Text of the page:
THE BLOG
11/03/2015 07:10 GMT | Updated 10/05/2015 06:59 BST

The Saying Goes That When Gorse Is Out of Bloom, Kissing Is Out of Season But This Worries Not the Wild Cook

The heady coconut scent of a bright yellow gorse bush cheers a dull spring day. It brings a promise of sunshine and to my mind smells of exotic suntan lotion. As the days lengthen, the gorse flower provides pollen and nectar for bees. It's a capricious bloom, flowering again in autumn and often into winter, so the wild cook is ensured a kiss whatever the season. The author Thomas Hardy remarks upon the gorse season in his book The Return Of The Native through the character Clym, the furze (gorse) cutter.

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It is said that the eighteen letters in the Gaelic alphabet are associated with a native tree and in mnemonic fashion 'o' Onn is Gorse. Gorse was certainly important for those working on the land beyond its cheery colour and scent, as fodder for sheep and horses. Consumption of gorse was also said to increase the milk yield of cows.

Flower syrups or vinegars are useful for capturing scented hedgerow, woodland and meadow blossom. To make gorse vinegar, simply steep sun warmed gorse flowers in white wine, cider or rice vinegar until the vinegar is yellow and gorse flavoured (it doesn't taste of coconut). Strain the yellow vinegar through a fine nylon sieve or jelly bag (or a paper coffee filter) into a clean jug and pour into sterile bottles. Seal with vinegar proof lids, label and store in a cool, dry place. Gorse buds can be pickled and used as capers (nasturtium fashion). Others may prefer to use the blossom to make gorse tea.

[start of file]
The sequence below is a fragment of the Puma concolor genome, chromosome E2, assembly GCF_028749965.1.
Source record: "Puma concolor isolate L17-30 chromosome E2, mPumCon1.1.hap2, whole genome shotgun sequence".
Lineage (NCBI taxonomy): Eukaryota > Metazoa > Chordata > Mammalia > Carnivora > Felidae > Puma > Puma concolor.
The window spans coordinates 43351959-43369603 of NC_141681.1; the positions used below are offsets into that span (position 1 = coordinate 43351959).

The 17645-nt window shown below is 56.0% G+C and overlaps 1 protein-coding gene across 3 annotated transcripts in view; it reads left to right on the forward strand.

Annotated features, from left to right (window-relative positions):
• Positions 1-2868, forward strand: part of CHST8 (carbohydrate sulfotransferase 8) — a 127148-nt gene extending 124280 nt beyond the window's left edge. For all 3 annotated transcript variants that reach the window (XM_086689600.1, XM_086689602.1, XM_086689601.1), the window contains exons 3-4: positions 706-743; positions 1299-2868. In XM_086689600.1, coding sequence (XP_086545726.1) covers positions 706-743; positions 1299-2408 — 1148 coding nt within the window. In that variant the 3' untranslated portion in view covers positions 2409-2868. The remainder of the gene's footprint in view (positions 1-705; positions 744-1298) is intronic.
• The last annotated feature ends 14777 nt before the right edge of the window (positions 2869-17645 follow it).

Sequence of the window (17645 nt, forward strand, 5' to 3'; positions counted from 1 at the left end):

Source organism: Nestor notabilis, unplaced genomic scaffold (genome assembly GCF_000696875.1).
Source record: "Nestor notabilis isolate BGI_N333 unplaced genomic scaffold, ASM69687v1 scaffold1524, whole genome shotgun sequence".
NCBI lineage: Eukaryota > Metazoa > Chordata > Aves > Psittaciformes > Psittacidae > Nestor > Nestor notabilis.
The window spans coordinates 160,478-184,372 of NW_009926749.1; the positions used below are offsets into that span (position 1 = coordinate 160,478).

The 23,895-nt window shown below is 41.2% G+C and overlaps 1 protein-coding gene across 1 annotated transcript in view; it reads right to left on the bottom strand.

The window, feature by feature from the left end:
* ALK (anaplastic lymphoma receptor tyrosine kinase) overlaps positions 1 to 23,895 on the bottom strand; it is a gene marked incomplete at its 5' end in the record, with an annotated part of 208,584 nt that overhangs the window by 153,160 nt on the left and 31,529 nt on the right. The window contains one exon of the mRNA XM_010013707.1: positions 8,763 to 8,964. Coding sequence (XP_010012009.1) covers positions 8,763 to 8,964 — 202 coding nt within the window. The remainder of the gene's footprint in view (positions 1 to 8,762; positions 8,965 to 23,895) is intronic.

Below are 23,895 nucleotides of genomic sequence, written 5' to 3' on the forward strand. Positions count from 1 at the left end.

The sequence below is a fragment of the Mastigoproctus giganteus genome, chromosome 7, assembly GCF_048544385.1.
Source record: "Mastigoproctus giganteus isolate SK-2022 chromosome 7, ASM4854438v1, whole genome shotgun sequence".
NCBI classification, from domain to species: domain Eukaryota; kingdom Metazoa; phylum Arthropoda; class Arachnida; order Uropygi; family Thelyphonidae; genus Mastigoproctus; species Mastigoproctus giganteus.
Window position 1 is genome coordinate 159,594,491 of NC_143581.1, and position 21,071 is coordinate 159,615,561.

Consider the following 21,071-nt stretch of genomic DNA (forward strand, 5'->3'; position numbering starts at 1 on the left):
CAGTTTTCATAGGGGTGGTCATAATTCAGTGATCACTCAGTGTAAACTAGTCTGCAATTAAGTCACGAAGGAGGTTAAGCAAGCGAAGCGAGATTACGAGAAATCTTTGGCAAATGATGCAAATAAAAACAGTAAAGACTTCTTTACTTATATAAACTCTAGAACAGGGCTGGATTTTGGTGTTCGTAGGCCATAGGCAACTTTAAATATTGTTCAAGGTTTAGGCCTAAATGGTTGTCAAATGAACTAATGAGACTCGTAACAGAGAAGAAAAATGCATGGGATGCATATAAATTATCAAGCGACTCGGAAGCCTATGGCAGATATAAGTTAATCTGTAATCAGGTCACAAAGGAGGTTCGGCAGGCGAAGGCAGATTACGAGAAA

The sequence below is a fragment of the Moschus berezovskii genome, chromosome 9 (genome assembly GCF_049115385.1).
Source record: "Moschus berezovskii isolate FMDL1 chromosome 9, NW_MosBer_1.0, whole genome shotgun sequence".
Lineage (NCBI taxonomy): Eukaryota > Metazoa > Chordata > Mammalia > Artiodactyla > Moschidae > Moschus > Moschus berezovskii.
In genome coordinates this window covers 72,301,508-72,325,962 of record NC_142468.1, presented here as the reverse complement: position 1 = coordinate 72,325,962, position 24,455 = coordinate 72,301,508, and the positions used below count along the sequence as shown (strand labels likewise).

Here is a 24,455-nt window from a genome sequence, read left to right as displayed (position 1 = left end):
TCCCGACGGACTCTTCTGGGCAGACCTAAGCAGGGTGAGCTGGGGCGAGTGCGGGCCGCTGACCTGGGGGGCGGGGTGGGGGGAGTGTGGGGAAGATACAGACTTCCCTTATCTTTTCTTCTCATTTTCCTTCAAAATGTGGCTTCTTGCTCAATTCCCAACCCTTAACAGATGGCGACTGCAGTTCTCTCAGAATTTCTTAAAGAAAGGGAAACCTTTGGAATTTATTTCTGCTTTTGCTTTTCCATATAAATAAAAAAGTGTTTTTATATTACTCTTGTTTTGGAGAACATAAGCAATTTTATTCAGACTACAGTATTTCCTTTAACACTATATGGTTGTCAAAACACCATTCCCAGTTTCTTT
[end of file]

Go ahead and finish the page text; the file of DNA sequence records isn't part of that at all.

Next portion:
Gorse Water (Taken from The Forager's Kitchen)

I use gorse blossom water to add delicate flavour and colour in icing to use on cakes or cookies but a few fragrant drops from a cold bottle on the face, will refresh a cook on a hot day.

Makes approx 75ml

50g gorse blooms (about 6 large handfuls or ¼ carrier bag) collected in sunshine.

Boiling water to cover the blossom

Rinse the flowers with cold water and strain through a colander. Put a trivet (I use a small, heat resistant ramekin but a metal jam jar lid will suffice) into a pan and heap the blossom around the ramekin. Pour in enough boiling water to cover the gorse flowers. Balance a small, sterile jam jar on the trivet and invert the pan lid to cover. The pan lid needs to sit heavily on the pan without any vent for steam to escape. Heat the pan and when the water boils, put a bowl full of ice cubes (or weigh the lid down with freezer blocks.) As the steam hits the cold lid it condenses and will fall into the jam jar - Presto you have Gorse Water. Replenish the ice or ice block as necessary and heat until the water surrounding the flowers has evaporated and condensed. (About 15 minutes). Remove the jar of gorse water, seal with a lid and refrigerate. Use within a couple of months

You might prefer to steep gorse blossom in boiling water and use the yellow water to make a floral syrup. I usually add sugar to blossom water in a 2:1 ratio e.g. 100gm sugar to 50ml scented water. Dissolve the sugar over a very low heat. Sometimes it will crystallize and the colour fade, so keep floral syrups to the front of store cupboards, where you can keep a watchful eye on any sugar crystal gremlins. When I am baking, I simply throw a handful of gorse flowers into a bowl and cover them with minimal water. Once the water is yellow stained, I strain it and mix it with icing sugar and then ice cup cakes naturally.